The Plot: Following the traumatic death of her husband James (Paapa Essiedu), Harper (Jessie Buckley) needs time to get her head together. She finds a quiet country retreat to stay in, owned by her particular country neighbour Geoffrey (Rory Kinnear). He’s something of a fusspot, but she finds him helpful all the same. When she starts exploring the land around the house, she sees a figure in the distance – a naked man who she believes is stalking her. She reports it to the police, but they don’t seem interested. That’s not the only thing that’s strange in the countryside, as the situation around her becomes increasingly fraught with anxiety and imminent danger…
The Verdict: Writer/director Alex Garland’s ambitious last film Annihilation was unfairly denied a cinema release and ended up online instead, with the studio saying that it would confuse audiences. Audiences are more adventurous and willing to engage with challenging material than studios give them credit for. Garland has nursed his wounds from that experience though, but remained committed to telling stories the way he wants. That commitment to his unique brand of distinctive storytelling is admirable, which is why he partnered with A24 Films on his latest film Men. It’s a British folk horror of sorts, in tune with the kind of elevated horror films that they’ve made before like Hereditary. Ari Aster and Ben Wheatley will undoubtedly lap it up with giddy excitement, as it plays into many different themes of male-female relationships, toxic masculinity, religion, paganism and an unknown supernatural threat waiting to emerge from the forest. Psychologists and feminists will have a field day with it too, but how will audiences respond?
Men is likely to prompt much discussion and maybe even heated debate, but that’s what a good film should do. A film should be memorable and this is certainly one that will marinate in your brain for a while after, while you attempt to decompress and come back into the light. It could be argued that it’s a Marmite Movie, enthralling one half of the audience who tap into its symbolism and deeper meanings while frustrating and alienating the other half dismissing it as over-the-top. One wouldn’t expect any less from Garland, whose films and scripts for other directors like Danny Boyle have shown a penchant for the surreal and unpredictable. At its core, it’s a story about a grieving woman caught in a waking nightmare that taps into her subconscious fears: of maltreatment by the man who supposedly loved her but resorts to extreme methods to hold on to her when she wants a divorce; being apparently the only woman in a town populated by males (including a boy) who all bear a resemblance to each other; and being subjected to a constant male gaze with the potential to explode into violence.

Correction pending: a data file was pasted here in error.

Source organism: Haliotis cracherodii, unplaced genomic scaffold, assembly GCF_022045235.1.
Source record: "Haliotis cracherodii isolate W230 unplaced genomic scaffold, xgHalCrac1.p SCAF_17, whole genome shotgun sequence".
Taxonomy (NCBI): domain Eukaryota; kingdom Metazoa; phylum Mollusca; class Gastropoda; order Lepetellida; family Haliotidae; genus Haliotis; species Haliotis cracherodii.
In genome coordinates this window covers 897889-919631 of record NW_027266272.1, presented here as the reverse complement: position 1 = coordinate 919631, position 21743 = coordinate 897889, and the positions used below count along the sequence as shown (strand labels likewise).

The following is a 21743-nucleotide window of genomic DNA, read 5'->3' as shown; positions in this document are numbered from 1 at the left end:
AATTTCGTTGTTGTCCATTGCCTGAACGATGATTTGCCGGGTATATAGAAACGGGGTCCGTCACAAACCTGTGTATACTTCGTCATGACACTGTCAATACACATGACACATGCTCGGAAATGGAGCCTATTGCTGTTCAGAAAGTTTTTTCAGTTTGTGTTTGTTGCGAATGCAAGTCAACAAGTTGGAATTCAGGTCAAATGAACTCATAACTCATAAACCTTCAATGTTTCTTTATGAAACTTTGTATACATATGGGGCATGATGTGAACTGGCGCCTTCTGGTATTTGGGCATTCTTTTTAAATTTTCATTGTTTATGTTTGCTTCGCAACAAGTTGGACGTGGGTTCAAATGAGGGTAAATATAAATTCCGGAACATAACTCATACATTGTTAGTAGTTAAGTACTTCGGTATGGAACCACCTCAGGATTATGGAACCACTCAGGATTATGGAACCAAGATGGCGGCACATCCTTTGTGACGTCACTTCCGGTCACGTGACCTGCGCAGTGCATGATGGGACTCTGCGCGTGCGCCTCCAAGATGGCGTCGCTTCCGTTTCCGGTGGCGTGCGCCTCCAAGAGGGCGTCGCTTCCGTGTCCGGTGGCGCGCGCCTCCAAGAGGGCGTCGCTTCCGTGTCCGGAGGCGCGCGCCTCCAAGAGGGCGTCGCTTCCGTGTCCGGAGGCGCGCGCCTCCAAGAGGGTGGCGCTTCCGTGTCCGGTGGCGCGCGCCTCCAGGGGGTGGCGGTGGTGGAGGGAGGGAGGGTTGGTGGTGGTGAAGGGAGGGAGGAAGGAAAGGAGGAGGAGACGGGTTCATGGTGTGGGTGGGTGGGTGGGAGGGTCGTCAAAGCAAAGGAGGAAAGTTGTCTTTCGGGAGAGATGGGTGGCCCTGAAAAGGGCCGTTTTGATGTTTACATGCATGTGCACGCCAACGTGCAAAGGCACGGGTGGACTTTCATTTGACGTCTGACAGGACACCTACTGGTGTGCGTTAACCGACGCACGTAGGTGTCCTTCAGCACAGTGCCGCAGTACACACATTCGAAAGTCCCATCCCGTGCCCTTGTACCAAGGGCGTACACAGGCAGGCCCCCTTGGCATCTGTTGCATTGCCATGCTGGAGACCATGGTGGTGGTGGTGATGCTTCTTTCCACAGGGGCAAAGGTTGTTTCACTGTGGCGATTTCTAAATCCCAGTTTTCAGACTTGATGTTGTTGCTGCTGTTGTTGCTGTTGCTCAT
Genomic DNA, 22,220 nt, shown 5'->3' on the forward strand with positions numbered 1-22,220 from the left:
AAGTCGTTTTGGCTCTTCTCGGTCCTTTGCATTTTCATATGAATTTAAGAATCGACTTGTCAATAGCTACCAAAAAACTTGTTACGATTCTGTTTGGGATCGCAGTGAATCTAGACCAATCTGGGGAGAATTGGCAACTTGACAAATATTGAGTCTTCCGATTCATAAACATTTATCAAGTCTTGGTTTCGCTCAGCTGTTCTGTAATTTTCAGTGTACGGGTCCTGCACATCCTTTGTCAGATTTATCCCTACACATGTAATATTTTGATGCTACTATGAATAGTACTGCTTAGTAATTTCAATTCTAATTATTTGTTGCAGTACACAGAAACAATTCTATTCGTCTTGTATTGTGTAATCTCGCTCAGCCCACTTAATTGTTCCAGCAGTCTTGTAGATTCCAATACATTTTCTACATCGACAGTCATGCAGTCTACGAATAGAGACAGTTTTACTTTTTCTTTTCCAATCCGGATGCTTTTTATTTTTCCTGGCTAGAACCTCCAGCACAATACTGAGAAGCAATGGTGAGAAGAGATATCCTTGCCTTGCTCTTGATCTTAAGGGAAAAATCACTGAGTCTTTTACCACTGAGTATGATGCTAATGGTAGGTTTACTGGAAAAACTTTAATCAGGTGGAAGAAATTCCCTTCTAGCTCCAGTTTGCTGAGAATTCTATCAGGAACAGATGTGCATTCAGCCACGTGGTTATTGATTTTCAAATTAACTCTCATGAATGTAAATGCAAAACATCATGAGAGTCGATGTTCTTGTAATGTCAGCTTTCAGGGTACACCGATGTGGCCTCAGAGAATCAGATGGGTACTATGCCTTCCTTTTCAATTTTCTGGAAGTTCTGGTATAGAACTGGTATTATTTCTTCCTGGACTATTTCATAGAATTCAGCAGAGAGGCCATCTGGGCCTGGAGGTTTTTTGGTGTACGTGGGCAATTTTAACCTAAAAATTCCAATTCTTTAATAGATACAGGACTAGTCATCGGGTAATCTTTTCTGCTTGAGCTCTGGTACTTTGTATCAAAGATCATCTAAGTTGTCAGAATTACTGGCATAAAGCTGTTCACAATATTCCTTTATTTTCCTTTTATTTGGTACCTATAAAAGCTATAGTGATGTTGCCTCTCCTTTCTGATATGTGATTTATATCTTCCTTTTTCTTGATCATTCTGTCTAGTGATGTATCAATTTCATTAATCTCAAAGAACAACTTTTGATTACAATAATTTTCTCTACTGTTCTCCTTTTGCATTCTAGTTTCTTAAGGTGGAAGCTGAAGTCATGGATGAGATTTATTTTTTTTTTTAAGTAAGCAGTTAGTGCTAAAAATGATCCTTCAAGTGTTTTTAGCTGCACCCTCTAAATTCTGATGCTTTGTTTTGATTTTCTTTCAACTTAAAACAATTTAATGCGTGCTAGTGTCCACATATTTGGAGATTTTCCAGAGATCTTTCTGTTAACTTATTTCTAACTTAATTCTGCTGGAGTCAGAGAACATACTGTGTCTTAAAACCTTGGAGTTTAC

Is it Garland’s reaction to #MeToo? It does seem that way, but shot through with a folk horror angle that pushes further into the extreme as it builds to a jaw-dropping and gory climax. This is where the film will ultimately either win or lose a viewer (if they haven’t left already), but one has to admire Garland’s sheer ballsy commitment in suggesting that the cycle of toxic masculinity repeats itself. He applies a corrective to that though, making it not so much a film about men but about women – and how they deal with problematic men. The men of the title is a reference to Rory Kinnear’s show-stopping variety hall of performances as all the men in the village – the landlord, a priest, a bartender, a punter, that thing in the forest and more. A reliable supporting presence like his late father Roy before him, Kinnear tweaks each character convincingly and menacingly so. He’s a joy to watch as he fully invests in the physical requirements of the roles, but the film wouldn’t really work without Killarney’s own Jessie Buckley. She roots the film with a fully rounded performance of a woman in trauma but with a strong resolve to leave the past behind and move on with her life. She continues to go from strength to strength.
Men is intelligent, bravura filmmaking from a very precise director who knows what he wants to say but in the most symbolic way possible. It has that quality of an intense fever dream that turns into a waking nightmare and then a fully realised daytime threat to individuality and personal safety. It branches off into wild directions, but with its beady eyes focused on the prize. Love it or hate it, Men is visually and narratively striking enough to never be boring and is a conversation piece. As Oscar Wilde once observed, the only thing in life worse than being than being talked about is not being talked about. Strap yourself in… if you dare.